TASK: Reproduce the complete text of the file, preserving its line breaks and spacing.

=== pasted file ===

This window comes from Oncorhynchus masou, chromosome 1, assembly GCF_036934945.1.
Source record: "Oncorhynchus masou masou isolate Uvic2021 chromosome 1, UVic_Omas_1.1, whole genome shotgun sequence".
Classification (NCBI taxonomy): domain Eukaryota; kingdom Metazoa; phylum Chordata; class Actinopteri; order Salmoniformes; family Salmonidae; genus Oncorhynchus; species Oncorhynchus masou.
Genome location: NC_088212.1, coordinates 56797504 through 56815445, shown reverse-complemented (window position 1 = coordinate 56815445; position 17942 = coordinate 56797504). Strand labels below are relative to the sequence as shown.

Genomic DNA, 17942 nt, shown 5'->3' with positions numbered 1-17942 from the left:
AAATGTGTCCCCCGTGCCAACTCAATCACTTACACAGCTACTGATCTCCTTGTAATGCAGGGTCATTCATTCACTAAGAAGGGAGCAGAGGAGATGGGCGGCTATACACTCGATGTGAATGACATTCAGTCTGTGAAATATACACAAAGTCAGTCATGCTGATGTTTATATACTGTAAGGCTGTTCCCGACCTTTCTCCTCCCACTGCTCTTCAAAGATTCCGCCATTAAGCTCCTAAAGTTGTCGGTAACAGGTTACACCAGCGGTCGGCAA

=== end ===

This window comes from Oncorhynchus masou, chromosome 1, assembly GCF_036934945.1.
Source record: "Oncorhynchus masou masou isolate Uvic2021 chromosome 1, UVic_Omas_1.1, whole genome shotgun sequence".
Classification (NCBI taxonomy): domain Eukaryota; kingdom Metazoa; phylum Chordata; class Actinopteri; order Salmoniformes; family Salmonidae; genus Oncorhynchus; species Oncorhynchus masou.
Genome location: NC_088212.1, coordinates 56797504 through 56815445, shown reverse-complemented (window position 1 = coordinate 56815445; position 17942 = coordinate 56797504). Strand labels below are relative to the sequence as shown.

Genomic DNA, 17942 nt, shown 5'->3' with positions numbered 1-17942 from the left:
AAATGTGTCCCCCGTGCCAACTCAATCACTTACACAGCTACTGATCTCCTTGTAATGCAGGGTCATTCATTCACTAAGAAGGGAGCAGAGGAGATGGGCGGCTATACACTCGATGTGAATGACATTCAGTCTGTGAAATATACACAAAGTCAGTCATGCTGATGTTTATATACTGTAAGGCTGTTCCCGACCTTTCTCCTCCCACTGCTCTTCAAAGATTCCGCCATTAAGCTCCTAAAGTTGTCGGTAACAGGTTACACCAGCGGTCGGCAA